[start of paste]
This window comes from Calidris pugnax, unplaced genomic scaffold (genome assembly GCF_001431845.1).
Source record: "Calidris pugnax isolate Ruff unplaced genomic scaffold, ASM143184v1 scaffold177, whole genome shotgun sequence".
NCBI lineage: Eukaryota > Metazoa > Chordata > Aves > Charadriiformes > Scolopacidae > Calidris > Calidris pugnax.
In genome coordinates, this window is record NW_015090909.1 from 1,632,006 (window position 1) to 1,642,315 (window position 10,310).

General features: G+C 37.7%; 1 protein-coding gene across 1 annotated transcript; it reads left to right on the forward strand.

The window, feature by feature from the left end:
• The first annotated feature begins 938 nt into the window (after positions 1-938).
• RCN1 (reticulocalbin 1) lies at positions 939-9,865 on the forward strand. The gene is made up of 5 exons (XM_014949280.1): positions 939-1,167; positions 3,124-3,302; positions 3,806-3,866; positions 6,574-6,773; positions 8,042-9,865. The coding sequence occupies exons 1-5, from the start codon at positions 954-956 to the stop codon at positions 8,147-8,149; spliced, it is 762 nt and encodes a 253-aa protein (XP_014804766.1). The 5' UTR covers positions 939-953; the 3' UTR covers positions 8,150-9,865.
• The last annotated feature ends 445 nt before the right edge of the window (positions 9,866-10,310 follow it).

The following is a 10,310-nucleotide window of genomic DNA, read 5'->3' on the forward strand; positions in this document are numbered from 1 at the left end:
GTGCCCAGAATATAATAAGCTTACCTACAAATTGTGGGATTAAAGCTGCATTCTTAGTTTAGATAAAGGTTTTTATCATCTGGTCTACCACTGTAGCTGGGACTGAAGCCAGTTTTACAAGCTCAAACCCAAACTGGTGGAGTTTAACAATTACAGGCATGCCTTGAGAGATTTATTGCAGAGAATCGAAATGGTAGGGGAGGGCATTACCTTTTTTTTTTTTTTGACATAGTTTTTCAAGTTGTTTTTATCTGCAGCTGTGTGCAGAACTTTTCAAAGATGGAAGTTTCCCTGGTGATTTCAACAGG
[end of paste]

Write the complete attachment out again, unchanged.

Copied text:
This window comes from Calidris pugnax, unplaced genomic scaffold (genome assembly GCF_001431845.1).
Source record: "Calidris pugnax isolate Ruff unplaced genomic scaffold, ASM143184v1 scaffold177, whole genome shotgun sequence".
NCBI lineage: Eukaryota > Metazoa > Chordata > Aves > Charadriiformes > Scolopacidae > Calidris > Calidris pugnax.
In genome coordinates, this window is record NW_015090909.1 from 1,632,006 (window position 1) to 1,642,315 (window position 10,310).

General features: G+C 37.7%; 1 protein-coding gene across 1 annotated transcript; it reads left to right on the forward strand.

The window, feature by feature from the left end:
• The first annotated feature begins 938 nt into the window (after positions 1-938).
• RCN1 (reticulocalbin 1) lies at positions 939-9,865 on the forward strand. The gene is made up of 5 exons (XM_014949280.1): positions 939-1,167; positions 3,124-3,302; positions 3,806-3,866; positions 6,574-6,773; positions 8,042-9,865. The coding sequence occupies exons 1-5, from the start codon at positions 954-956 to the stop codon at positions 8,147-8,149; spliced, it is 762 nt and encodes a 253-aa protein (XP_014804766.1). The 5' UTR covers positions 939-953; the 3' UTR covers positions 8,150-9,865.
• The last annotated feature ends 445 nt before the right edge of the window (positions 9,866-10,310 follow it).

The following is a 10,310-nucleotide window of genomic DNA, read 5'->3' on the forward strand; positions in this document are numbered from 1 at the left end:
GTGCCCAGAATATAATAAGCTTACCTACAAATTGTGGGATTAAAGCTGCATTCTTAGTTTAGATAAAGGTTTTTATCATCTGGTCTACCACTGTAGCTGGGACTGAAGCCAGTTTTACAAGCTCAAACCCAAACTGGTGGAGTTTAACAATTACAGGCATGCCTTGAGAGATTTATTGCAGAGAATCGAAATGGTAGGGGAGGGCATTACCTTTTTTTTTTTTTTGACATAGTTTTTCAAGTTGTTTTTATCTGCAGCTGTGTGCAGAACTTTTCAAAGATGGAAGTTTCCCTGGTGATTTCAACAGG